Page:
The area around Borough High Street was the focus of the Pilgrim church in London. The first Brownist church met near Long Lane to the east of the High Street, and there is evidence that the second church, administered by Henry Jacob (1616-22), was in the parishes of St Olave and St Saviour around London Bridge. The third church, of Henry Jessey, seems to have formed around St George the Martyr and in Bankside, to the west. The Borough was also the site of prisons where pilgrims were incarcerated in response to their demands for freedom of speech and assembly.
The cathedral’s origins are in the Priory Church of St Mary Overie, built in 862 AD. The priory became the parish church of St Saviour, and in 1905 was designated a cathedral. The Pilgrim church of Henry Jacob had members who worshipped at St Saviour (as well as in their gathered church) and in 1604, when Jacob was in prison in the Clink, a Mr Philips bravely manifested sympathy with his views in the sermons he preached here. In the north transept is the Harvard chapel, dedicated to John Harvard the Puritan, pilgrim and benefactor of Harvard University. Delftware pottery dating back to 1612 has been found In the Chapter House, providing a connection to the Dutch puritan community. The new North Entrance doors, by Wendy Ramshaw were designed around the theme of pilgrimage.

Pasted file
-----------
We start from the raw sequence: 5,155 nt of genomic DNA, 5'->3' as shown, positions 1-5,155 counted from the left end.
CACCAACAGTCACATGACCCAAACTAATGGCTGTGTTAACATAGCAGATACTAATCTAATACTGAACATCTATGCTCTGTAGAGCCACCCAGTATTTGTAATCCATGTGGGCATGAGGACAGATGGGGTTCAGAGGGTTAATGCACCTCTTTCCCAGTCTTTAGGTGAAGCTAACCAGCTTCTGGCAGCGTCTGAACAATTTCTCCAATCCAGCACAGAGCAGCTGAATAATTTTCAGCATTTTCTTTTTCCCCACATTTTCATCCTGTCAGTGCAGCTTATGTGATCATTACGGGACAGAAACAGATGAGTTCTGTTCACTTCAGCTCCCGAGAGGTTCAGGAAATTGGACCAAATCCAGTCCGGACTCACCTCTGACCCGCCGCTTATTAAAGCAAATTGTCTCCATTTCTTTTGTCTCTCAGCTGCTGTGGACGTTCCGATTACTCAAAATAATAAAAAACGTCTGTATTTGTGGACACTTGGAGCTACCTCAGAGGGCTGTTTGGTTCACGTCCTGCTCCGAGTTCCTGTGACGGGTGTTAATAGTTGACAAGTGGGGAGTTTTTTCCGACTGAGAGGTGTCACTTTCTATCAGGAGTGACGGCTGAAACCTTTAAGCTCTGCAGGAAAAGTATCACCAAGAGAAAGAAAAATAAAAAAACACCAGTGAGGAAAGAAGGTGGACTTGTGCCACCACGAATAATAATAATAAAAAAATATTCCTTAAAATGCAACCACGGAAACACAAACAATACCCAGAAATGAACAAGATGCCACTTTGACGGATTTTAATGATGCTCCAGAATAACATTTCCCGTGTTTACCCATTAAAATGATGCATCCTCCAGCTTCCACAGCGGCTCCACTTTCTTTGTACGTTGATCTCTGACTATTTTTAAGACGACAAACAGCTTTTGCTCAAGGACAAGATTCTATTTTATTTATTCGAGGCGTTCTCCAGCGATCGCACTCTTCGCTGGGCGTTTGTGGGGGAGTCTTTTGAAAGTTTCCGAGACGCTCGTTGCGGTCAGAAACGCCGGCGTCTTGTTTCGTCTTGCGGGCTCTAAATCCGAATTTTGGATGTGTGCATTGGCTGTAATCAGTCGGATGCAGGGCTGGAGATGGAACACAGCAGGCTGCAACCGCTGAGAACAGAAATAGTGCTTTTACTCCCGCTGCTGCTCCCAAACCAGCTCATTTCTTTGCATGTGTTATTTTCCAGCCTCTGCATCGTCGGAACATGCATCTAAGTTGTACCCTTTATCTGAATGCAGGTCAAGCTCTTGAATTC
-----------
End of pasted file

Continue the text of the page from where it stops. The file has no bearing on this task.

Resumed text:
The George Inn
This Borough High Street pub was in existence at the time of the Pilgrims and may have been used by them, (there was no temperance movement in the 17th Century). It is the only galleried pub left in London and is mentioned in the writings of Charles Dickens. Nearby are the sites of The White Hart Inn, (mentioned by both Shakespeare and Dickens), The Tabard Inn, (later the Talbot Inn) where Chaucer’s pilgrims met before setting out, and the Queen’s Head Inn, owned by the family of John Harvard.
This alleyway, connecting Borough High Street to Tennis Street, was the address of the King’s Bench Prison, from where John Penry sent a letter in 1593, advising his followers to consider emigration. It also contains the remains of the second Marshalsea Prison, referred to in Charles Dickens’ Little Dorrit. The original Marshalsea Prison, where members of the Pilgrim Church were held stood 130 yards north of this point from 1373 until 1811. Adjacent to the alley is the John Harvard Library (also containing Southwark’s Local History Library and Archives) which bears a plaque in Harvard’s memory.
St George the Martyr Church and St George’s Garden
On the other side of Angel Place is the former churchyard of St George the Martyr Church, bounded by the Marshalsea Prison Wall. Henry Jessey was rector here, and in 1637 became pastor of the Pilgrims’ ‘gathered church,’ preaching at St George’s on Sunday morning and at the gathered church in the evening. Jessey is most well-known for his work with the Jewish community. An enthusiastic student of Hebrew, he used to correspond with Rabbi Mannaseh ben Israel in Amsterdam. Jessey successfully campaigned for the readmission of Jews to Britain and for the foundation of a college of Jewish studies.
This article was written by historian Graham Taylor and first published on the Southwark Heritage Blog.